Monday, September 5, 2011

Power options in Windows 7: Using PowerCFG.exe

This block post should be a quick round up what I have learned so far about Windows 7 power plan options and using PowerCfg.exe.

Computer does not enter sleep mode

We had problems with several computer that refused to go to Sleep mode and were on 24 hours although the user was away for several hours. This is mostly caused by open files from the network which, by default, prevents Windows from entering sleep mode. Use powercfg –requests to list open files:


My recommendation is to fix this by moving this file locally. However, if you are REALLY REALLY sure what you are doing you can also enforce sleep mode when a program from the network is open.

Getting a report about potential power problems

Using powercfg.exe –energy –output "C:\Energy-Report.html" you can get a detailed report what Windows sees as potential energy problems. This report helped a lot to find outdated drives that caused several problems.

However, keep in mind that not every Error or Warning Windows generates actually needs attention. Use it as a starting point for your investigation.


Using scheme_current to apply a setting to the current power plan

In order to change a power setting from the command line, you use powercfg.exe –setACvalueindex/-setDCvalueindex and need to provide four parameters: The power plan GUID you wish to change, the subgroup GUID, the value GUID and the actual value you want to have.

The sub group GUID and the value GUID are always the same, but the power plan GUID can be different on each PC, depending of the settings of the user. However you can use the shortcut scheme_current to apply the setting to the power plan that is activated right now.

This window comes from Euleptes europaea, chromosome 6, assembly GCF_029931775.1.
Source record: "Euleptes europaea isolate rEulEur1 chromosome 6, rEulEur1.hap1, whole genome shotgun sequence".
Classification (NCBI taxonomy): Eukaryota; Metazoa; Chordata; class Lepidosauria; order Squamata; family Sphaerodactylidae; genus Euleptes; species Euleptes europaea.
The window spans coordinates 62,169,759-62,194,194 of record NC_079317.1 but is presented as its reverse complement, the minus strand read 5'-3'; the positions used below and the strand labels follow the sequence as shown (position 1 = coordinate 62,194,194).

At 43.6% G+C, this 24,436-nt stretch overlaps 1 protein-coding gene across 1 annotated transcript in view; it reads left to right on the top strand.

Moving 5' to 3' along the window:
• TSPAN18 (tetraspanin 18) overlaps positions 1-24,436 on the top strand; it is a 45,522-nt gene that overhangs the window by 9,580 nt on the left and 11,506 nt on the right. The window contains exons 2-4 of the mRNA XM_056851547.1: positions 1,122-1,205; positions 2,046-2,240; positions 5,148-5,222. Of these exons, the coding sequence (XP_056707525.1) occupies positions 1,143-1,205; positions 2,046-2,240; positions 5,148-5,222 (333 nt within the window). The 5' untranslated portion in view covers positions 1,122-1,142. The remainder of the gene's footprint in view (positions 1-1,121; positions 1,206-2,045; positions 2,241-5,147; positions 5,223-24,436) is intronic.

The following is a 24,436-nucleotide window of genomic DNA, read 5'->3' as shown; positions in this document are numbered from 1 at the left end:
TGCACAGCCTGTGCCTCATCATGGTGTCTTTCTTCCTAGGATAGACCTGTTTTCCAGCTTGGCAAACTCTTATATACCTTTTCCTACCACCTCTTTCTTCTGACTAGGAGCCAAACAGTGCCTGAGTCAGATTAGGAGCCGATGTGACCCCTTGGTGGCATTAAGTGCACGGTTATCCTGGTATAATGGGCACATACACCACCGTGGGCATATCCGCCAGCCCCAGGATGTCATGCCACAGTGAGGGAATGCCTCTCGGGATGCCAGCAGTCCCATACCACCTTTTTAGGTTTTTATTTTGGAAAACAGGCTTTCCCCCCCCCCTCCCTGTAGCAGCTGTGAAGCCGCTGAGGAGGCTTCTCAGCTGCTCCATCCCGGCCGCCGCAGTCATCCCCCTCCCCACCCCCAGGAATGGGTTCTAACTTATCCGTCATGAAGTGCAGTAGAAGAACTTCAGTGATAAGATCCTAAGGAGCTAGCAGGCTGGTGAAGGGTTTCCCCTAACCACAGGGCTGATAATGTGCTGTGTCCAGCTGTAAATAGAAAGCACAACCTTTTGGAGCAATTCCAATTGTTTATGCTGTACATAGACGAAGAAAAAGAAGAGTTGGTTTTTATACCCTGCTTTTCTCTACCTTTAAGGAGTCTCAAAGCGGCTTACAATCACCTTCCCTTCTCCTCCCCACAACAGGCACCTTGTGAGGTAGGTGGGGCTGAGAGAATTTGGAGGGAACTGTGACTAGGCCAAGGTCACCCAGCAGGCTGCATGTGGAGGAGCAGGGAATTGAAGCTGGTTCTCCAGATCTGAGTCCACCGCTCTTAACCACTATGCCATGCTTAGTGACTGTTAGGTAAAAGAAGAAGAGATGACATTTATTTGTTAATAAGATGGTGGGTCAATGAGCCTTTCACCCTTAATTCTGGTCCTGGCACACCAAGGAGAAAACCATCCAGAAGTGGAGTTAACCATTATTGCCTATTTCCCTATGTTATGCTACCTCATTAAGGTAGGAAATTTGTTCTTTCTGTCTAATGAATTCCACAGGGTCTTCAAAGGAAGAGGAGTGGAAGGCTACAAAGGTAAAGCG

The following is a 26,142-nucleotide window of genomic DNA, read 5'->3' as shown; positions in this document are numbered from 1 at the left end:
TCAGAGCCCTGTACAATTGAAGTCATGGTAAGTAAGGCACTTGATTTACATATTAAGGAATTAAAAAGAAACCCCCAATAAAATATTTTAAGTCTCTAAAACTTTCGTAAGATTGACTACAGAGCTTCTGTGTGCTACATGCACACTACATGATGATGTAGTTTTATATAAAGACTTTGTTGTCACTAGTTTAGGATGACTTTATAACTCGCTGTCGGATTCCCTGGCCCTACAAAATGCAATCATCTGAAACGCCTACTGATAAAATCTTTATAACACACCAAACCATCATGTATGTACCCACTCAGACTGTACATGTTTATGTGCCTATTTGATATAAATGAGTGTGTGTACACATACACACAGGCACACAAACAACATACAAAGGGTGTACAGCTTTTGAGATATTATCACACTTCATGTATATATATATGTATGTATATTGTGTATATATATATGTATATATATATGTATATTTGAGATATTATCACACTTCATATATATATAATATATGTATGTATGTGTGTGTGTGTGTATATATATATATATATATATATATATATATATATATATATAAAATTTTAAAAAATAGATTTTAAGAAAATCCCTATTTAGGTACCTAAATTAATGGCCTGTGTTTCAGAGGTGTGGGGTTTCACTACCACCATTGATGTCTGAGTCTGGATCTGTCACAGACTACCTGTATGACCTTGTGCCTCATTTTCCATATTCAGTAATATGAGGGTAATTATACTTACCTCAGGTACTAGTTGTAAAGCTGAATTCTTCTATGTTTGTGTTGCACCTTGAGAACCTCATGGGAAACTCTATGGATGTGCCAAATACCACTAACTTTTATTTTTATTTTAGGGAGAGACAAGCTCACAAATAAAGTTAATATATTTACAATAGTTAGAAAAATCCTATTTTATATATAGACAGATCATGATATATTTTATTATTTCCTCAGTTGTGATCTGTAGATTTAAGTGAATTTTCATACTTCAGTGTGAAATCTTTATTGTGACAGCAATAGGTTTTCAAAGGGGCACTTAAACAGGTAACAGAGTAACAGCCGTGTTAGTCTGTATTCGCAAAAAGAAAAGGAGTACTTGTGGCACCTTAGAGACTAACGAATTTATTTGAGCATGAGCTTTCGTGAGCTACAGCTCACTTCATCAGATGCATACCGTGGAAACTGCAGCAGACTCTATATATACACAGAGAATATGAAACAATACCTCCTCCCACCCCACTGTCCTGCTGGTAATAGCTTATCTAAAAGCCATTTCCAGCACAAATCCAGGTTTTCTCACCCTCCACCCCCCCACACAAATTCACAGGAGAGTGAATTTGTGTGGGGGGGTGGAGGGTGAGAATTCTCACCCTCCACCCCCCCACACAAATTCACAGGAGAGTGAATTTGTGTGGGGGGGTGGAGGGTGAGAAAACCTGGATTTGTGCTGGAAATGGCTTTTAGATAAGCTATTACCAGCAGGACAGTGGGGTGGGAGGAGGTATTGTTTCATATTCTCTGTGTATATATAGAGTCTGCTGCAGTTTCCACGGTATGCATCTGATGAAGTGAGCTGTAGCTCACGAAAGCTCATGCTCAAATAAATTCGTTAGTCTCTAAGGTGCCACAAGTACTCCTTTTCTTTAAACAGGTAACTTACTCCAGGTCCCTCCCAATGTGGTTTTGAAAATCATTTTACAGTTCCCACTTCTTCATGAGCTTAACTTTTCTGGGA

A little example might help. Given you wish to change that the Desktop Background Slide show should also run when the computer is running on batteries, you first use powercfg.exe –q to find that setting:

Subgroup GUID: 0d7dbae2-4294-402a-ba8e-26777e8488cd (Desktop background settings)
Power Setting GUID: 309dce9b-bef4-4119-9921-a851fb12f0f4 (Slide show)
Possible Setting Index: 000
Possible Setting Friendly Name: Available
Possible Setting Index: 001
Possible Setting Friendly Name: Paused
Current AC Power Setting Index: 0x00000000
Current DC Power Setting Index: 0x00000001

As you can see the value for “DC” (Battery) is 1, meaning it is “Paused”. Therefore the command need to be in this format:

PowerCfg.exe <Set battery value> <Current power plan GUID> <Subgroup GUID> <Setting GUID> <Set to Available>

The “Available setting” is 0, so the command is now:

PowerCfg.exe <Set battery value> <Current power plan GUID> <Subgroup GUID> <Setting GUID> 0

Setting the battery value (DC Power) is done using –setDCvalueindex:

PowerCfg.exe -setDCvalueindex <Current power plan GUID> <Subgroup GUID> <Setting GUID> 0

The Subgroup GUID is 0d7dbae2-4294-402a-ba8e-26777e8488cd (first line from the output above)

PowerCfg.exe -setDCvalueindex <Current power plan GUID> 0d7dbae2-4294-402a-ba8e-26777e8488cd <Setting GUID> 0

The value GUID is 309dce9b-bef4-4119-9921-a851fb12f0f4 (second line from the output above):

PowerCfg.exe -setDCvalueindex <Current power plan GUID> 0d7dbae2-4294-402a-ba8e-26777e8488cd 309dce9b-bef4-4119-9921-a851fb12f0f4 0

Finally, we need the GUID of the current power plan. The easiest way is to use the shortcut scheme_current, this will automatically apply the setting to the power plan that is currently active.

Powercfg.exe -setDCvalueindex scheme_current 0d7dbae2-4294-402a-ba8e-26777e8488cd 309dce9b-bef4-4119-9921-a851fb12f0f4 0

I might look like a very complicated command when you look at all those GUIDs, but once you have understood the format, it’s easy.

Using –qh paramter to display hidden settings

Powercfg.exe –q will list all settings of the current power plan. However, when you use the paramter –qh, PowerCfg will also display settings that are normally not shown.


Further reading

If you are interested in even more power setting, check this blog post.

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